The 3rd game was another NBC Game of the Week, and it was each team's ace, Ron Guidry (having the greatest season any Yankee pitcher had ever had) against Dennis Eckersley (having the greatest season any Sox pitcher had between Jim Lonborg in '67 and Roger Clemens in '86). Sox fans were confident that all they had to do was take these last two games, and the Yanks would have wasted all those runs and hits for nothing. But the Yanks smacked the Eck around. Yankees 7, Red Sox 0. Someone wrote, "This is the first time a first-place team has been eliminated from the race." The next day, the Sox came close, getting the tying run to the plate late, but... Yankees 7, Red Sox 4.

Tied for first.  The defining image of the series is of Sox Captain and legend Carl Yastrzemski leaning against the scoreboard at the base of the Green Monster, head bowed, as if to say, "Please... I'll do anything you say... Just don't hurt us anymore... " (Sadly, I can't find a copy of that photo to put here.) An urban legend said that someone got on top of a bar somewhere in New England, and said, "The sons of bitches killed our grandfathers, they killed our fathers, and now they've come for us."

Except it wasn't over. In 1904 and 1949, it took 154 games to decide a Yanks-Sox race.  In 1977, it took 161 out of the 162 games.  This time, it would require a Game 163...

October 2, 1978, Fenway Park. I like to call it the Boston Tie Party. Red Sox fans like to call it something else. This game had so many twists and turns, and, with the possible exception of the 1951 Dodger-Giant Playoff (the Bobby Thomson Game), it has probably had more books written about it than any single game in the history of baseball. What can I say about this game that hasn't already been said? Nothing, so I'll simply say, "Bucky Blessed Dent." Destiny 5, Red Sox 4 -- that's what the headline in the Boston Herald-American said. Well, of course: "DESTINY" ends with "NY." The Yanks went on to win the World Series again.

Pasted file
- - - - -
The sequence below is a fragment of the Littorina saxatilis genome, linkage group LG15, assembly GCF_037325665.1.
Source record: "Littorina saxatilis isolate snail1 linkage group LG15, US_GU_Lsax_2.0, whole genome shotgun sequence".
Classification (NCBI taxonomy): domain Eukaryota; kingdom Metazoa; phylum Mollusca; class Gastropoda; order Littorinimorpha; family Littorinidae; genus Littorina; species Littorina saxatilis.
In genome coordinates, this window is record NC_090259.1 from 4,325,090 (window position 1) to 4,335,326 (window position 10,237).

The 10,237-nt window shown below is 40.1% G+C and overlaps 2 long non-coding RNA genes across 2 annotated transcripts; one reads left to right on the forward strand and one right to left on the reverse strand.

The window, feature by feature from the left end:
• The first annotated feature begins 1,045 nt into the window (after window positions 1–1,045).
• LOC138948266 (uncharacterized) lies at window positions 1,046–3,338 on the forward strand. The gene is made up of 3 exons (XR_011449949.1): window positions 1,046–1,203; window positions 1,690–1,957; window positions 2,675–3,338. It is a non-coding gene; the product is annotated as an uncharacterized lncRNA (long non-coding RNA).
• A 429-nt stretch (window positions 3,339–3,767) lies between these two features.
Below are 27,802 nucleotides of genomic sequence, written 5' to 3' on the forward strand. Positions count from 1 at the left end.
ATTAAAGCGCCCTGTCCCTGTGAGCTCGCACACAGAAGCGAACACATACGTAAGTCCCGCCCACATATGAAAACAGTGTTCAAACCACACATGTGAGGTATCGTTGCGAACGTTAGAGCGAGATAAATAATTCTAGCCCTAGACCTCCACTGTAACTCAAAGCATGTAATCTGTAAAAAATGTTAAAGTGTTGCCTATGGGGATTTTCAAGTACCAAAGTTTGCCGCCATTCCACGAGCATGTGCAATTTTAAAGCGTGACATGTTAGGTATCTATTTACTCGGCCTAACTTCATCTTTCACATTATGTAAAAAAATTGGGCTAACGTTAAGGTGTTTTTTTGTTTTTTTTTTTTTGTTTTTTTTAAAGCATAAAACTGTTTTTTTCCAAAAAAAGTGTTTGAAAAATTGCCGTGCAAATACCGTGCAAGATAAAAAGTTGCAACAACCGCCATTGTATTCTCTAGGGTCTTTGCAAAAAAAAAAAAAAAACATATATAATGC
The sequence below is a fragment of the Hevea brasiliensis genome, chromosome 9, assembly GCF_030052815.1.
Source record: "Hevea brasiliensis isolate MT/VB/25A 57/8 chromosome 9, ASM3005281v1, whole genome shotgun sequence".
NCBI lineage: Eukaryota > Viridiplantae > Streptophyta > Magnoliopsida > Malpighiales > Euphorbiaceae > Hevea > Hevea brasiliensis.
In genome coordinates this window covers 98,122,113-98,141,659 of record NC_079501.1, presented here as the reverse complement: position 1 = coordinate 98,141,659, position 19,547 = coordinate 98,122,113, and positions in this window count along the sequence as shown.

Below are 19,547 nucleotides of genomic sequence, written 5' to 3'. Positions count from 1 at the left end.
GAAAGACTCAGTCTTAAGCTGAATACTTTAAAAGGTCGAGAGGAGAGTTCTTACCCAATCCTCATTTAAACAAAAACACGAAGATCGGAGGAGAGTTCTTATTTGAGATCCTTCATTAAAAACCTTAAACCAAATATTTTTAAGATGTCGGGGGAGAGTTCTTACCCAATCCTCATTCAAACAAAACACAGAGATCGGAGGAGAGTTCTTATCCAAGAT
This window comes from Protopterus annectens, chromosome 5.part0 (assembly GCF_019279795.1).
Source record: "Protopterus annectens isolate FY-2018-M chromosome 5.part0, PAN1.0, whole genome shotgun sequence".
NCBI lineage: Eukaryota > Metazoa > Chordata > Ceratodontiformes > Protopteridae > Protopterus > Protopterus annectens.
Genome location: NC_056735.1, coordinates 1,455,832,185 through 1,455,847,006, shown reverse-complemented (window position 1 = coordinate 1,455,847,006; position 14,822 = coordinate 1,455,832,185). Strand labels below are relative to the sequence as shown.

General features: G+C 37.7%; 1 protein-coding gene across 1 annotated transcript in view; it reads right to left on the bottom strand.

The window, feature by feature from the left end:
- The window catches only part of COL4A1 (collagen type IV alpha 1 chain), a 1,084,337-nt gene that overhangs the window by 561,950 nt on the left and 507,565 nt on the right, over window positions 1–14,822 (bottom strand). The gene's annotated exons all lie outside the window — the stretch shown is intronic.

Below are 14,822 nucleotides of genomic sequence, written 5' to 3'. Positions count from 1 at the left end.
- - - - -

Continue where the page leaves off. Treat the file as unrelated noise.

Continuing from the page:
July 4, 1983, Yankee Stadium. Both teams have changed tremendously in 5 years. The rivalry has fallen a bit. Despite the opponent and the 4th of July holiday, only 40,000 fans come out to The Stadium. Why? Well, it is the 4th of July, and it's really hot, so it's a beach day, not a baseball day. And neither team is really in the race. This game would be totally forgotten by anyone who wasn't there, if it wasn't for Dave Righetti pitching a no-hitter.  He even managed to strike out the tough-to-fan Wade Boggs for the final out.  Yankees 4, Red Sox 0.

September 28, 1987, Yankee Stadium.  Mike Easler -- not traded from Boston to New York for Don Baylor in the 1985-86 off-season, although it did sort of work out that way -- treats Calvin Schiraldi even more harshly than the Mets did in the previous year's World Series.  He hits a pinch-hit home run to win the game, 9-7.

May 27, 1991, Yankee Stadium. The Sox are defending AL East Champions (and would barely be nipped by the Toronto Blue Jays at the end this time), while the Yankees had finished last the year before. Only 32,369 come out for this Memorial Day matinee between the two old rivals, and the Yanks trail 5-3 in the bottom of the 9th. But Mel Hall -- who would later leave the Yankees in ignominious fashion -- takes Jeff "the Terminator" Reardon deep. Yankees 6, Red Sox 5. (Maybe Sox fans can blame the first base umpire, Larry Barnett, the same ump who they, in their delusions, think screwed them in Game 3 of the '75 World Series.)

A lot of Yankee Fans point to this game as the beginning of the rise from the abyss. It wasn't: 1991 and '92 were both bad years, though not as bad as '89 and '90. But the building blocks were in place: George Steinbrenner had been suspended for 2 years, former good-field-no-hit infielder Gene Michael was running the show as general manager, and the Yankees were making good trades and draft choices, including, the following June, a shortstop from Kalamazoo Central High School in Michigan, a former New Jerseyan named Derek Jeter.

This Mel Hall homer is also cited by some as the beginning of Yankee broadcaster John Sterling's closing call of, "Ballgame over! Yankees win! Theeeeeeee Yankees win!" I'm not so sure. Granted, I was watching this one on WPIX-Channel 11 with Phil Rizzuto, Bobby Murcer and Tom Seaver, rather than listening to Sterling and Joe Angel on 77 WABC.  But even as late as Jim Leyritz's 1995 Playoff walkoff against Seattle, his "Theeeeeeee... " was still just a "The... " without much elongation.

September 14, 1991, Yankee Stadium. My first live Yanks-Sox game. This was a 4-game series, and the Sox won 3 of them. Not this one: Yankees 3, Red Sox 1. And, yes, Sox fans were every bit as obnoxious as you might expect, especially since they were still in the race (they'd be caught at the death by those pesky Blue Jays) and the Yanks were awful, having just begun their climb back from the abyss of last place the season before.

Part III to come.